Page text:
Colorectal cancer (CRC) is a common disease in all western countries. The CRC treatment process has been revolutionised over the past years, and the prognosis of CRC has improved, but we lack information regarding the prognostic and predictive factors that would help us to optimise the therapy for an individual patient. In addition, with improved survival rates, both acute and long-term toxicities require more attention. Hypertension (HTN) is a well-recognised adverse event that is associated with all drugs involved in anti-VEGF (vascular endothelial growth factor) inhibition. The first study discussed in this thesis investigated whether HTN could act as a surrogate marker for efficacy during bevacizumab-containing therapy. According to our results, treatment-associated HTN might predict the outcome of bevacizumab-containing chemotherapy in mCRC patients and could potentially be utilized as a biomarker for continued care. The role of the H. pylori infection as a confounding gastrointestinal comorbidity in the diagnosis of CRC is not well known, and it is not established whether H. pylori infection worsens chemotherapy-induced gastrointestinal toxicity. In the second sub-study, we studied the role of different symptoms and H. pylori for CRC diagnostics. We observed that dyspeptic symptoms and the presence of H. pylori infection at the baseline delayed the initial diagnosis of CRC, but we observed no association between H. pylori infection and gastrointestinal adverse events during 5-FU-based adjuvant chemotherapy. Therefore, the eradication of H. pylori infections before providing 5-FU-based adjuvant chemotherapy cannot be routinely recommended. The association between survival and adverse events in several types of cancer has been established, but data for CRC patients are limited. In the third sub-study, we assessed whether adverse events could predict disease-free survival (DFS) or overall survival (OS) in stage II-III CRC patients. According to our results, adverse events related to treatment with adjuvant 5-FU chemotherapy in early stage CRC patients, especially non-haematological adverse events, are strongly associated with the prediction of improved DFS and OS. Adverse events could guide the clinician in bringing about dose modifications, to maximize the treatment efficacy, while ensuring a lesser level of toxicity. The use of oxaliplatin in the adjuvant setting reduces the risk of death 20% in stage III CRC patients. The major adverse event associated with oxaliplatin-based regimens is peripheral neuropathy, but the prevalence of acute and long-term neuropathy is not well established. It is not well known whether there is a difference in the neuropathy observed with two standard regimens (CAPOX and FOLFOX), and whether long-term neuropathy influences the quality of life (QOL). In the fourth sub-study, we analysed the prevalence of oxaliplatin-induced acute and long-term neuropathy during and after treatment with CAPOX and FOLFOX and studied the effect of long-term neuropathy on QOL in a real-life patient population. According to our results, long-term neuropathy is observed after therapy in a significant proportion of patients, but it does not impair global health status. Long-term neuropathy is not preventable in all patients with a reduction in the duration of therapy, but the performance status might predict the risk of long-term neuropathy.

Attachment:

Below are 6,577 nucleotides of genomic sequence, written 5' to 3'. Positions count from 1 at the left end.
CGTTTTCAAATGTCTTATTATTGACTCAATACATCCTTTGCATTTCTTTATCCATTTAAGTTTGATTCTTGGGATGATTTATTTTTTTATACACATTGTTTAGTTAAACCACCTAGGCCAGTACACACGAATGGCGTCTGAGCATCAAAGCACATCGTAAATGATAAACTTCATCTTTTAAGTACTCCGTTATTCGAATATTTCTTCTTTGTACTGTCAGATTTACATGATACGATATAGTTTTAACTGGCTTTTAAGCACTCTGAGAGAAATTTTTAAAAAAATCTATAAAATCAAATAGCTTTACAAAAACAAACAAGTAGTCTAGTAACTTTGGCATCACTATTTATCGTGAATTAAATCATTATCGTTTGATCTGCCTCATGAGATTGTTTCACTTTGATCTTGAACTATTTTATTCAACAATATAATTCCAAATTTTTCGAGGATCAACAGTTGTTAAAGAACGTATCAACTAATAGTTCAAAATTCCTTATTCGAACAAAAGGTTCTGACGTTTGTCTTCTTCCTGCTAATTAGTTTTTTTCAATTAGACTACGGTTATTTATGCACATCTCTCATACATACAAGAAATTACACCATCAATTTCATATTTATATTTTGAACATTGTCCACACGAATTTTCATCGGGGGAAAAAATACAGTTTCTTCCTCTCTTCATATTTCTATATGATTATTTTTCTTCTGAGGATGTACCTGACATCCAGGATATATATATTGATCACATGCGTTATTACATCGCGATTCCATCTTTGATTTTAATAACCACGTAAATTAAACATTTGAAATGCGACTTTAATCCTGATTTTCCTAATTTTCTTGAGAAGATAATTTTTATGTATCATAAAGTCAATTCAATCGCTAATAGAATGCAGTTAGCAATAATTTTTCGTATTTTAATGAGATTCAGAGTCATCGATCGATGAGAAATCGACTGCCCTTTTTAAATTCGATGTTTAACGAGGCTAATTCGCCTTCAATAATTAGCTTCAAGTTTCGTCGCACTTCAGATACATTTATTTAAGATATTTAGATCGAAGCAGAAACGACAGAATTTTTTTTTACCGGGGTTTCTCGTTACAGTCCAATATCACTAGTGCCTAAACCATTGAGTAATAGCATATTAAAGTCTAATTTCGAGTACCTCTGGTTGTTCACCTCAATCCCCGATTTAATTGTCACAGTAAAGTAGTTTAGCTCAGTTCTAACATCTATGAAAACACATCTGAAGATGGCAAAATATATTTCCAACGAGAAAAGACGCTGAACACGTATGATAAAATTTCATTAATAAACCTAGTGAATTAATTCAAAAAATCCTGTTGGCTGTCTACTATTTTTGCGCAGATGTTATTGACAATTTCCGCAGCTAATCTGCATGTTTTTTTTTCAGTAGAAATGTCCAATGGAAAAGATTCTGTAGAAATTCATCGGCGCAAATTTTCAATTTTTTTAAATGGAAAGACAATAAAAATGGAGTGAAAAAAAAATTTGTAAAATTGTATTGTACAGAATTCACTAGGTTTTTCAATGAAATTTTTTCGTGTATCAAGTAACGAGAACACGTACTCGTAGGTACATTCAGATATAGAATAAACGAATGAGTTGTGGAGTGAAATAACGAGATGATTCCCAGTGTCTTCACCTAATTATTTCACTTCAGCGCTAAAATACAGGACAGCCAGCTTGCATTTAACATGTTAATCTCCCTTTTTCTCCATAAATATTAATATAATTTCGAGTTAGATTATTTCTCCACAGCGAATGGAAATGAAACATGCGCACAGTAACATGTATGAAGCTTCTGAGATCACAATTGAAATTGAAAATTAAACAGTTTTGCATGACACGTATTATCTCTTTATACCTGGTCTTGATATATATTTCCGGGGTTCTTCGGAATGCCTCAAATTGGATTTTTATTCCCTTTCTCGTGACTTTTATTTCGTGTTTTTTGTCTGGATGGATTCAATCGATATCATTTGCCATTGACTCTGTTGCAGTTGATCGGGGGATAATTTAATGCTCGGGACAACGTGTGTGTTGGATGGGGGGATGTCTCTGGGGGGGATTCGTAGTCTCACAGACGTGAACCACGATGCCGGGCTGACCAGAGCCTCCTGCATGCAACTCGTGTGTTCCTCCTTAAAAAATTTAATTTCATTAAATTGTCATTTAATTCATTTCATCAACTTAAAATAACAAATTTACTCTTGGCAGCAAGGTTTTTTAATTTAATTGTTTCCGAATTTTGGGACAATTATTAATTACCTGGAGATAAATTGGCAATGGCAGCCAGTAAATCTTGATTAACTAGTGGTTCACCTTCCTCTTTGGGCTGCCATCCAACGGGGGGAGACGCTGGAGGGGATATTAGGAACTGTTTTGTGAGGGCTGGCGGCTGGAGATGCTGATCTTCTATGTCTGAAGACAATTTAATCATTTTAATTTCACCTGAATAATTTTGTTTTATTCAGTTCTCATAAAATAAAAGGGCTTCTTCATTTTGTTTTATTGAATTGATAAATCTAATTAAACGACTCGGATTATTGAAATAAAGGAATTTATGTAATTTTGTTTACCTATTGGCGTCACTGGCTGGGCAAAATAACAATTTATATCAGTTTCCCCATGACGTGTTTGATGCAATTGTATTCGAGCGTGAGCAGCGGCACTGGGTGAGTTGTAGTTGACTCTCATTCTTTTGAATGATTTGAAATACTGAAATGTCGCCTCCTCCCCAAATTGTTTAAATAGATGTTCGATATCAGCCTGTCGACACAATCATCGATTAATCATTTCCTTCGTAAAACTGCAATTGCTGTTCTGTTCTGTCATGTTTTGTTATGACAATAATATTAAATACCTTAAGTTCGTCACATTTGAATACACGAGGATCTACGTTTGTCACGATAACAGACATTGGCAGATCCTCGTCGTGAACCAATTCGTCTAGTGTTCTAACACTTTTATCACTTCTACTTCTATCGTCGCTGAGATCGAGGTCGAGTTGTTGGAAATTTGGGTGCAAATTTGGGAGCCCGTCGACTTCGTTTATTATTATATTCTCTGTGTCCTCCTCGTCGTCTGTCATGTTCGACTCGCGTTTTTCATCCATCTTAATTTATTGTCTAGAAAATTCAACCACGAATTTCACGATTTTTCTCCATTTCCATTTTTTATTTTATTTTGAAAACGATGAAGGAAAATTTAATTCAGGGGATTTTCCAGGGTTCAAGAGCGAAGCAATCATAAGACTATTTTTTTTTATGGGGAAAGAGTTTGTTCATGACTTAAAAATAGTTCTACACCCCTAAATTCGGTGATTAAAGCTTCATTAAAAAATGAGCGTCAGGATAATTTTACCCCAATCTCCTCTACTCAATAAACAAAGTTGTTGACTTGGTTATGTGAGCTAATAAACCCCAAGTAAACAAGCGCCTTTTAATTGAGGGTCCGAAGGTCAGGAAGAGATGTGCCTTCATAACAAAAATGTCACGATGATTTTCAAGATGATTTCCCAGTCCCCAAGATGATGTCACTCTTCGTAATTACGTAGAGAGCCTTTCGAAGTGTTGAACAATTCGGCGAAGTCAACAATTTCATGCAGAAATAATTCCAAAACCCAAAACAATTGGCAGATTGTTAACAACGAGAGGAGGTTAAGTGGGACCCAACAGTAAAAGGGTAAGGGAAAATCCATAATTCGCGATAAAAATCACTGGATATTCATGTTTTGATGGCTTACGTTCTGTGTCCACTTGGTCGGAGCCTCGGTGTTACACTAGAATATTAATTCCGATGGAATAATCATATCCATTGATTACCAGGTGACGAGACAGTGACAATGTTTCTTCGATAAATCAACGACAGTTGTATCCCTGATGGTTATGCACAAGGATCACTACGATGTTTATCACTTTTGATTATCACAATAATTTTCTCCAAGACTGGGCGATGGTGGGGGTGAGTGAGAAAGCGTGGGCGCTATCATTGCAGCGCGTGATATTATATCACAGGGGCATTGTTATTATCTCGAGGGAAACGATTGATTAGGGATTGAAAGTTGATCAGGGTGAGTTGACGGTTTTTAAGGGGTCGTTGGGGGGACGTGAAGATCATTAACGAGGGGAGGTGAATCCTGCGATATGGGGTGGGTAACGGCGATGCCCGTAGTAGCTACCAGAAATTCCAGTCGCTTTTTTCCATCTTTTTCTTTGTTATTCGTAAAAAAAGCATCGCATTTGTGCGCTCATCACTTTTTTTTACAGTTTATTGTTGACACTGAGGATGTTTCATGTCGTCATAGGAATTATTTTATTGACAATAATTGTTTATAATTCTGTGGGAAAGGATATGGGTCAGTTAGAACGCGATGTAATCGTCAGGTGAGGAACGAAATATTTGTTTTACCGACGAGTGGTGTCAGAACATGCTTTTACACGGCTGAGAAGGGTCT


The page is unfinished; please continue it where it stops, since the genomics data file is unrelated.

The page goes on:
|Tila||Julkaistu - 2019|
|OKM-julkaisutyyppi||G5 Tohtorinväitöskirja (artikkeli)|
- 3122 Syöpätaudit